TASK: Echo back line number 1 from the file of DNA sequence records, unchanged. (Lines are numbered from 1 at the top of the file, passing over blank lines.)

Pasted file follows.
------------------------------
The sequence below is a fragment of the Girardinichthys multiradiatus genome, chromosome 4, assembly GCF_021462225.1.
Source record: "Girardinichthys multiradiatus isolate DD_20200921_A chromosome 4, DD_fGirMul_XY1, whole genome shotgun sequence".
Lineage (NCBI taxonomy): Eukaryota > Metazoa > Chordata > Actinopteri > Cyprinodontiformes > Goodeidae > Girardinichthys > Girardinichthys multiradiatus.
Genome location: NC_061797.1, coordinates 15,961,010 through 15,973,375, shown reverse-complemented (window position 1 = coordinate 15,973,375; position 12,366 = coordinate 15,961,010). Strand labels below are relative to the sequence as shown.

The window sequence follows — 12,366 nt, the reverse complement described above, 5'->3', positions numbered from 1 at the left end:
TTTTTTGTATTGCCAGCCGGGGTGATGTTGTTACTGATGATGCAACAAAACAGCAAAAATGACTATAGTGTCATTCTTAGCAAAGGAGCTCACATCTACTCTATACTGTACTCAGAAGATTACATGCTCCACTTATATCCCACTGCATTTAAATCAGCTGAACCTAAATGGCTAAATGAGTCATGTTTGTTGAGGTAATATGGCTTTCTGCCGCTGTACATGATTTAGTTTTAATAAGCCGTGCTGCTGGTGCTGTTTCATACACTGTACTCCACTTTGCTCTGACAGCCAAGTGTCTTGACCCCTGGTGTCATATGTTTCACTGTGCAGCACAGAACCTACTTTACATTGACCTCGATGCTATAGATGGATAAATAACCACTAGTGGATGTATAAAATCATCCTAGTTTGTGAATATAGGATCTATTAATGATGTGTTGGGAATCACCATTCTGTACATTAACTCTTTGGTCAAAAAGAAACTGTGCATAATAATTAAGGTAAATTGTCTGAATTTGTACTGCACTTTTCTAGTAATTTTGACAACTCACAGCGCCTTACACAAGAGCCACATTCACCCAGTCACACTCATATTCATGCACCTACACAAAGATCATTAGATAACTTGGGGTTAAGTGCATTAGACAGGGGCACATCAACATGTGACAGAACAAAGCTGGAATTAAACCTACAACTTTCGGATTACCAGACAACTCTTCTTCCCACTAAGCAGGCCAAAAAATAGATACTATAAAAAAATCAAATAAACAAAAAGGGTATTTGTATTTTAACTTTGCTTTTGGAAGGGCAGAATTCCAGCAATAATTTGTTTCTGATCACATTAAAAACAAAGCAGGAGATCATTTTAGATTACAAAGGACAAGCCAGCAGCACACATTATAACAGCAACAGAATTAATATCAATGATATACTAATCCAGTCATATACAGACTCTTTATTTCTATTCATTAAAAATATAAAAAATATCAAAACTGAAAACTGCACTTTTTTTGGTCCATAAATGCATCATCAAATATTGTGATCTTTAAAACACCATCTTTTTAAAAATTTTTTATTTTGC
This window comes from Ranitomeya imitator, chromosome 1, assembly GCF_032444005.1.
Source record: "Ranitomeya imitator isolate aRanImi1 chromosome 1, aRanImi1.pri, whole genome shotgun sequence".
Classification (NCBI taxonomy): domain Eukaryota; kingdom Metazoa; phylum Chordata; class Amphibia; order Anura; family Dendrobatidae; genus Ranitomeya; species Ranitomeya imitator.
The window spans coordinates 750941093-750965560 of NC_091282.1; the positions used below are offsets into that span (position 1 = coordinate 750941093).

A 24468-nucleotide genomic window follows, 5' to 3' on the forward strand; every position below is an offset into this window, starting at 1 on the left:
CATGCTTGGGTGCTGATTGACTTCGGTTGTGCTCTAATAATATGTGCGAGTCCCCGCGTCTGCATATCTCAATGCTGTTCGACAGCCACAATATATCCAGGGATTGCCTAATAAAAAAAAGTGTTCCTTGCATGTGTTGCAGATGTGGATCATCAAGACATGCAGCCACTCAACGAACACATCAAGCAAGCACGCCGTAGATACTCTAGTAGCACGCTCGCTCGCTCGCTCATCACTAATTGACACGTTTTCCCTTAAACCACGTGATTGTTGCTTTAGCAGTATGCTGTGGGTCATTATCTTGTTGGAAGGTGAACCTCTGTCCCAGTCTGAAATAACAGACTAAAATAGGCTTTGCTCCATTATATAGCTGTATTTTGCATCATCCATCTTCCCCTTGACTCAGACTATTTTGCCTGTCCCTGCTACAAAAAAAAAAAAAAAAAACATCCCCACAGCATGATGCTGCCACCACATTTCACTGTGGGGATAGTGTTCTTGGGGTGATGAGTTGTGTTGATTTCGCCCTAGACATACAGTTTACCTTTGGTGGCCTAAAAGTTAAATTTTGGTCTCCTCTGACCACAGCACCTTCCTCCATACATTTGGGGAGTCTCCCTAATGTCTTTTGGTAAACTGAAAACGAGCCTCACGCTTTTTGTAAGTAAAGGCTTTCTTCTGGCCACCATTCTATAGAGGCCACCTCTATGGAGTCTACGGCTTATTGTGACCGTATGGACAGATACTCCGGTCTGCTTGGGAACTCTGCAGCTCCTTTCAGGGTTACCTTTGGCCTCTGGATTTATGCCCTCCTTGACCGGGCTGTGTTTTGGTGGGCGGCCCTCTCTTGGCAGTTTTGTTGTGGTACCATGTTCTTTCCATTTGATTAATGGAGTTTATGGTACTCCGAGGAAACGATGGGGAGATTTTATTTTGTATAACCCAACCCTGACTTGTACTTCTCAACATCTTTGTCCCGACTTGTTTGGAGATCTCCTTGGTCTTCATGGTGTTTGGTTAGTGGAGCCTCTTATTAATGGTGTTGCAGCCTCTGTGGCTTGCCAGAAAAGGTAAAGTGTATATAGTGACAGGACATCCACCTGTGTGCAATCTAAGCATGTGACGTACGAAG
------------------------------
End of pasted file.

The sequence below is a fragment of the Girardinichthys multiradiatus genome, chromosome 4, assembly GCF_021462225.1.